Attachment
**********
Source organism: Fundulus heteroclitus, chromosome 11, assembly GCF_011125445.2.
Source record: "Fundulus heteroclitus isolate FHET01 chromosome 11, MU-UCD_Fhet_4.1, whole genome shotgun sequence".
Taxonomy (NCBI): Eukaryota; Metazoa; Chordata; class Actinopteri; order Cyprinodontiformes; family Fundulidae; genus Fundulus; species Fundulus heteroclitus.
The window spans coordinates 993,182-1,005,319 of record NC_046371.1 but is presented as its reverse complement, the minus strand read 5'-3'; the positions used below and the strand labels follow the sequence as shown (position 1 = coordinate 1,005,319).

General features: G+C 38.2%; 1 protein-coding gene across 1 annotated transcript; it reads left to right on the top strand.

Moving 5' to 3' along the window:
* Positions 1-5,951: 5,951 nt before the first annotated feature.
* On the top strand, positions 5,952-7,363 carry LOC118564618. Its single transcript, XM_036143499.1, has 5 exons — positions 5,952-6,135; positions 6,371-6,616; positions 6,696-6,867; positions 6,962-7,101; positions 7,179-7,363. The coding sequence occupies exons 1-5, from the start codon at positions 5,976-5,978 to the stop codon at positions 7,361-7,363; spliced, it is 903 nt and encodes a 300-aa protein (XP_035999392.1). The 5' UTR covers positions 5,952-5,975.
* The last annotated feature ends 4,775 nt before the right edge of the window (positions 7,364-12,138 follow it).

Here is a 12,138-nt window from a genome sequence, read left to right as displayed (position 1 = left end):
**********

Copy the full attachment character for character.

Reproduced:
Source organism: Fundulus heteroclitus, chromosome 11, assembly GCF_011125445.2.
Source record: "Fundulus heteroclitus isolate FHET01 chromosome 11, MU-UCD_Fhet_4.1, whole genome shotgun sequence".
Taxonomy (NCBI): Eukaryota; Metazoa; Chordata; class Actinopteri; order Cyprinodontiformes; family Fundulidae; genus Fundulus; species Fundulus heteroclitus.
The window spans coordinates 993,182-1,005,319 of record NC_046371.1 but is presented as its reverse complement, the minus strand read 5'-3'; the positions used below and the strand labels follow the sequence as shown (position 1 = coordinate 1,005,319).

General features: G+C 38.2%; 1 protein-coding gene across 1 annotated transcript; it reads left to right on the top strand.

Moving 5' to 3' along the window:
* Positions 1-5,951: 5,951 nt before the first annotated feature.
* On the top strand, positions 5,952-7,363 carry LOC118564618. Its single transcript, XM_036143499.1, has 5 exons — positions 5,952-6,135; positions 6,371-6,616; positions 6,696-6,867; positions 6,962-7,101; positions 7,179-7,363. The coding sequence occupies exons 1-5, from the start codon at positions 5,976-5,978 to the stop codon at positions 7,361-7,363; spliced, it is 903 nt and encodes a 300-aa protein (XP_035999392.1). The 5' UTR covers positions 5,952-5,975.
* The last annotated feature ends 4,775 nt before the right edge of the window (positions 7,364-12,138 follow it).

Here is a 12,138-nt window from a genome sequence, read left to right as displayed (position 1 = left end):